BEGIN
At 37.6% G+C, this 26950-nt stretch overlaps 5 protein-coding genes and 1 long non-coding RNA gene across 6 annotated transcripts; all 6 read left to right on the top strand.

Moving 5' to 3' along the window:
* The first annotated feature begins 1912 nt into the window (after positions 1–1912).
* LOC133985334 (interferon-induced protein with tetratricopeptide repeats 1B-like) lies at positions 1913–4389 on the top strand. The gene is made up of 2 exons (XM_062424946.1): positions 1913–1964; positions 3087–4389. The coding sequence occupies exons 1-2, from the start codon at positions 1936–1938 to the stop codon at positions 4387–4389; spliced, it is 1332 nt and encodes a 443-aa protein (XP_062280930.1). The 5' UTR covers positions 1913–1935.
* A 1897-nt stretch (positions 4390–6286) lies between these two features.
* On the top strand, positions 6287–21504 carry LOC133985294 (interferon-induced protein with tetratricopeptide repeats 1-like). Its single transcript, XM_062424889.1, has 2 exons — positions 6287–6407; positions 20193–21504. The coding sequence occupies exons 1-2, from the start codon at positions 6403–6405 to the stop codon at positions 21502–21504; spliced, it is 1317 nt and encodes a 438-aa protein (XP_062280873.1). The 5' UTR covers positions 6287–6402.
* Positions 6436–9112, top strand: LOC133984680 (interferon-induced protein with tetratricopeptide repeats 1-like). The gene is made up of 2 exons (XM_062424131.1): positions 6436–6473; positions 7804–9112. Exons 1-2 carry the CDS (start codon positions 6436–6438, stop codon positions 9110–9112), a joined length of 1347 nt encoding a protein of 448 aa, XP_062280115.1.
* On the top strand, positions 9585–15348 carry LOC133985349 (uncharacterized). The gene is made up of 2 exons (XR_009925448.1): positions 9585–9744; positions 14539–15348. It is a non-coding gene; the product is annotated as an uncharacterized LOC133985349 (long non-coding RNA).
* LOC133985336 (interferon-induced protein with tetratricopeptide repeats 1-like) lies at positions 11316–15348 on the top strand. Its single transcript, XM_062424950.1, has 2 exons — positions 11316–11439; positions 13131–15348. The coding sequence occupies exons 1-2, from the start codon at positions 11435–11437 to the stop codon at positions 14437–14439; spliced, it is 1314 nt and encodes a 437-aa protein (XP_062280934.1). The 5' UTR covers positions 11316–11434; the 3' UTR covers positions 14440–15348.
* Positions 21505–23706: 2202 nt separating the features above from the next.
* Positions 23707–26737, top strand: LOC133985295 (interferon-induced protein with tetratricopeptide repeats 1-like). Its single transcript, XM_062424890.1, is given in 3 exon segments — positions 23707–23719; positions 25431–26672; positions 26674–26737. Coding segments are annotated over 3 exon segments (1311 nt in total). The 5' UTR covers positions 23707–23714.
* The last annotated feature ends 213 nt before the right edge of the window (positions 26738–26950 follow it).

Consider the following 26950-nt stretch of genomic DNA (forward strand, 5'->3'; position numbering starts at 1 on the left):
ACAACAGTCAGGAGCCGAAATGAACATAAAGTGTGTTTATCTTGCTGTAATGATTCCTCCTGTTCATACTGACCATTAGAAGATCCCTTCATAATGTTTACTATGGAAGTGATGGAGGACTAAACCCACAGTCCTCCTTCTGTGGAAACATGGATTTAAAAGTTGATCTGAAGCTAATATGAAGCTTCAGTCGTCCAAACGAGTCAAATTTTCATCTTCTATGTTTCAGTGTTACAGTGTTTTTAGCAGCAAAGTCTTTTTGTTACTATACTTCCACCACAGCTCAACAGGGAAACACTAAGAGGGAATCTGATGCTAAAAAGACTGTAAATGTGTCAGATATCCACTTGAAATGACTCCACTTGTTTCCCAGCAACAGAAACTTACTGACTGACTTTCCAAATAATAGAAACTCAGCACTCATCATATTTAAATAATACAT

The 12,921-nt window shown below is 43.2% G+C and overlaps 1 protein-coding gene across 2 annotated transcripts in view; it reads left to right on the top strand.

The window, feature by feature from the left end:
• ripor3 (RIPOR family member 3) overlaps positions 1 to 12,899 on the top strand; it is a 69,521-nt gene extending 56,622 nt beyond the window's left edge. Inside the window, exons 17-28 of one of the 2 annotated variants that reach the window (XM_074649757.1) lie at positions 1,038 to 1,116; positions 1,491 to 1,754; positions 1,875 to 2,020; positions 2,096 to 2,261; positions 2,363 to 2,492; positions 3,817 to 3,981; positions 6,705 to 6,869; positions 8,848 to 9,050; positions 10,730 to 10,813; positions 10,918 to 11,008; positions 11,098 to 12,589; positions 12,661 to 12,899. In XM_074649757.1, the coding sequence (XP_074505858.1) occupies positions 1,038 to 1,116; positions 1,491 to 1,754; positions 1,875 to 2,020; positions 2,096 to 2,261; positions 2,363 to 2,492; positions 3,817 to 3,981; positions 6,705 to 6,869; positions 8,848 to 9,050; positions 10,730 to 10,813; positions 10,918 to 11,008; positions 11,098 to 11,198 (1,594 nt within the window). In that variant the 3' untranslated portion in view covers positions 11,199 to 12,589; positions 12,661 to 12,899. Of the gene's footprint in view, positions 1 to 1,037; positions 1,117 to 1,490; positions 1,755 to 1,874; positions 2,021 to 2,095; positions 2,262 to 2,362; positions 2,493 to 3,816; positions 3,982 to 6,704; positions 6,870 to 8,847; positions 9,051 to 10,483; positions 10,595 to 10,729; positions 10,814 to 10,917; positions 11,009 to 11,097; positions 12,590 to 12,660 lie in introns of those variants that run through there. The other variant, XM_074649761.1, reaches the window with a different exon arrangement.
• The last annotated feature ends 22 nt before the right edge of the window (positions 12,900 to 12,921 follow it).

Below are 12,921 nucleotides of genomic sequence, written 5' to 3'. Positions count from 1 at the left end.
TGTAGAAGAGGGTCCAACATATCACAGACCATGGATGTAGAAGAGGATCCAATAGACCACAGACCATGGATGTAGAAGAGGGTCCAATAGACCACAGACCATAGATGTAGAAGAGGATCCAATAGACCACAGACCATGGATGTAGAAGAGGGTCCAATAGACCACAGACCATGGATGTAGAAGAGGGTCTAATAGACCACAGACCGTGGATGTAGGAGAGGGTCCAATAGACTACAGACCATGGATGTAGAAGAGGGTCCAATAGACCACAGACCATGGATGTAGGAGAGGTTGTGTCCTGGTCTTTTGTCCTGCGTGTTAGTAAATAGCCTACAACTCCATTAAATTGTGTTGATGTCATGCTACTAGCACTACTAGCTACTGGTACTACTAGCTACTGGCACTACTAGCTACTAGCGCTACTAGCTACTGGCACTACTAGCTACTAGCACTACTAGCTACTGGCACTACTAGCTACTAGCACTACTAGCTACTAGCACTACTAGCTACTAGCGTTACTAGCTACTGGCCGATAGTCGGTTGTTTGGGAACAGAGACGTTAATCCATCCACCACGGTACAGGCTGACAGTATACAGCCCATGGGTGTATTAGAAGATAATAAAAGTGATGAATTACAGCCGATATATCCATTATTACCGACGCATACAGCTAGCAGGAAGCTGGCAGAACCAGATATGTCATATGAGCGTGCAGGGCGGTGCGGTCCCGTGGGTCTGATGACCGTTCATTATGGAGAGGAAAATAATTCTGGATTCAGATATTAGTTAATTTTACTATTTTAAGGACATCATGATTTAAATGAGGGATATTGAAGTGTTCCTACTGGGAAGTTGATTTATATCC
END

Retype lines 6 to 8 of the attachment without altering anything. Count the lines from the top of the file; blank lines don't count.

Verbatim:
* On the top strand, positions 6287–21504 carry LOC133985294 (interferon-induced protein with tetratricopeptide repeats 1-like). Its single transcript, XM_062424889.1, has 2 exons — positions 6287–6407; positions 20193–21504. The coding sequence occupies exons 1-2, from the start codon at positions 6403–6405 to the stop codon at positions 21502–21504; spliced, it is 1317 nt and encodes a 438-aa protein (XP_062280873.1). The 5' UTR covers positions 6287–6402.
* Positions 6436–9112, top strand: LOC133984680 (interferon-induced protein with tetratricopeptide repeats 1-like). The gene is made up of 2 exons (XM_062424131.1): positions 6436–6473; positions 7804–9112. Exons 1-2 carry the CDS (start codon positions 6436–6438, stop codon positions 9110–9112), a joined length of 1347 nt encoding a protein of 448 aa, XP_062280115.1.
* On the top strand, positions 9585–15348 carry LOC133985349 (uncharacterized). The gene is made up of 2 exons (XR_009925448.1): positions 9585–9744; positions 14539–15348. It is a non-coding gene; the product is annotated as an uncharacterized LOC133985349 (long non-coding RNA).